Colleen: Confidence in a guy and a girl. Kindness comes in a close second. Attraction is important, but I try to keep my physical descriptions to a minimum in my books. Readers have so many different tastes, so I like the reader to be able to imagine what the characters look like for themselves.
Jamie: Confidence for both.
How has technology impacted the genre?
Abbi: It's opened up a whole new world and increased "word of mouth." People who didn't read before have become so intrigued with popular romance novels via social media, and now they've tried them and found things have changed. I get readers weekly who tell me they hated reading until they picked up one of my books.
Colleen: I think it's had a huge impact. I know without a doubt that my books would have never reached my readers without technology, for many reasons. First of all, ebooks have reached an entire audience of readers who wouldn't be reading otherwise. Secondly, social media played a huge role in the word of mouth of my books. Without online book blogs and book clubs, I'm not sure anyone would have read my first two books.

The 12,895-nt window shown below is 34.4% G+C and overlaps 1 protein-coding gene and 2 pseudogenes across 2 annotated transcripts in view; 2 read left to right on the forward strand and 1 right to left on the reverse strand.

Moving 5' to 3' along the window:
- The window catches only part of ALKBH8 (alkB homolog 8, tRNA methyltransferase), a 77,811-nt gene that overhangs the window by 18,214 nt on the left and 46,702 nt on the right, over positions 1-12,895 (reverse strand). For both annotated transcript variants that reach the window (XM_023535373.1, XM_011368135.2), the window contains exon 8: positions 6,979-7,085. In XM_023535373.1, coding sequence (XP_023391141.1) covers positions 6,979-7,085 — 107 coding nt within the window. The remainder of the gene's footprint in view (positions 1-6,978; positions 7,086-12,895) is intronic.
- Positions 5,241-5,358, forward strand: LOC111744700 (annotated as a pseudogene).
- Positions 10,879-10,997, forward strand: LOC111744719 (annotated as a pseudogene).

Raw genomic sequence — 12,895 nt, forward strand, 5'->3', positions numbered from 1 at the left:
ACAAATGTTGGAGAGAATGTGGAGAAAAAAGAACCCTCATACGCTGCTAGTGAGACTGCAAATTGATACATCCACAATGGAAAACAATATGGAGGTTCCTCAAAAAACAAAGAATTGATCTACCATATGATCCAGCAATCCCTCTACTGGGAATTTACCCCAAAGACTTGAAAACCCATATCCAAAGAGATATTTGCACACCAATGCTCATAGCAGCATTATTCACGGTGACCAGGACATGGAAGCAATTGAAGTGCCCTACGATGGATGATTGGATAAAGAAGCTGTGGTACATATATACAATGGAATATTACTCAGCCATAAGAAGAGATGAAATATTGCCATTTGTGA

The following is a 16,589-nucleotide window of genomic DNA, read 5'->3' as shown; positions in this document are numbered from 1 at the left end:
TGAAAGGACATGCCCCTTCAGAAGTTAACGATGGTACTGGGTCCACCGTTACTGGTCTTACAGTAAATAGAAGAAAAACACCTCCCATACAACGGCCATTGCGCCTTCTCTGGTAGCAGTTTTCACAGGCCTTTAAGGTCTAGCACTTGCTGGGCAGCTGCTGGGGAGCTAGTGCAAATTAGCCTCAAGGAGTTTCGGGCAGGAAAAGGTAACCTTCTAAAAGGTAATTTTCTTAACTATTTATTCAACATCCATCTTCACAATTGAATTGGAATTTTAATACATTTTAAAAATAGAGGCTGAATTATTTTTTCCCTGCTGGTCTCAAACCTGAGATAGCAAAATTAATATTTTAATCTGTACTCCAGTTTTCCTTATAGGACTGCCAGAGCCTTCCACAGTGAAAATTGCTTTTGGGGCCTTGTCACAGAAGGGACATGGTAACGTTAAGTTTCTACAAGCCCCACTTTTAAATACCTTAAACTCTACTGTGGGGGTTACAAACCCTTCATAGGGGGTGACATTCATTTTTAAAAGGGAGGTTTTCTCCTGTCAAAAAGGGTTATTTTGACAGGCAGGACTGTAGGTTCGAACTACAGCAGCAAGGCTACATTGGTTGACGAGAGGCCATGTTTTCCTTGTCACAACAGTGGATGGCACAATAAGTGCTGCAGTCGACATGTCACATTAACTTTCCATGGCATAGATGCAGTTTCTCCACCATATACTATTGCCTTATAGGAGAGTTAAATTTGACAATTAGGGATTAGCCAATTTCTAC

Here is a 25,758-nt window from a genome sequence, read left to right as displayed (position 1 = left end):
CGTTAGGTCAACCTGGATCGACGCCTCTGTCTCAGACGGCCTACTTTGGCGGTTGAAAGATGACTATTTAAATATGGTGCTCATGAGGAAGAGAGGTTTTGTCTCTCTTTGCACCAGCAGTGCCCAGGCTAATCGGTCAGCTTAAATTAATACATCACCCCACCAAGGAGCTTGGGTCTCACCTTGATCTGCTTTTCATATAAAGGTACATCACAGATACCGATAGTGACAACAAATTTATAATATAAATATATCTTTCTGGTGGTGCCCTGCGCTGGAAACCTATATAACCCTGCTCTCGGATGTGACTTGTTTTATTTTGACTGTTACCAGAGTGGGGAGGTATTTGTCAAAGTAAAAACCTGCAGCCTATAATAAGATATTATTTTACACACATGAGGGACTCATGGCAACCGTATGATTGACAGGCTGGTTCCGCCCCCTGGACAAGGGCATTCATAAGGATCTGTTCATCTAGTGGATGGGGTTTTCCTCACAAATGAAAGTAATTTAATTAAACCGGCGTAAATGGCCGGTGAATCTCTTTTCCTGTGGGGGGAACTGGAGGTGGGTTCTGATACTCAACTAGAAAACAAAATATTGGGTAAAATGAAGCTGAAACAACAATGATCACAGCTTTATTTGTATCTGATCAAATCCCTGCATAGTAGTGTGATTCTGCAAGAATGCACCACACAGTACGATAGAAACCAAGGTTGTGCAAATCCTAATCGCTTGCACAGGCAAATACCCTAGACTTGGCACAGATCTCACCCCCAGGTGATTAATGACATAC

Jamie: Ebooks have changed the face of publishing in general, and social media has given authors a gigantic platform to inform readers what's next.
Which sexy actor would you love to play your lead?
Abbi: I hate this question and I normally skip over it, simply because readers all have their own ideas in their heads. But I know Jamie and Colleen will answer this, so I'm going to admit who I would want for at least one of my guys. Grant Carter is Chace Crawford in my head. So if Rosemary Beach ever makes it to the movies or a TV series (which is what I'm secretly hoping for), I would want Chace Crawford to be Grant Carter. Hands down.
Colleen: That's such a hard question. I love Jake McDorman for Ridge, but Zac Efron could play any character in my books he wants. I would alter all the physical descriptions of my characters for Zac. ;)
Jamie: For the same reason I don't feature people on my covers, I don't like to say. It's important that readers create the character in their own minds. Appeal is relative.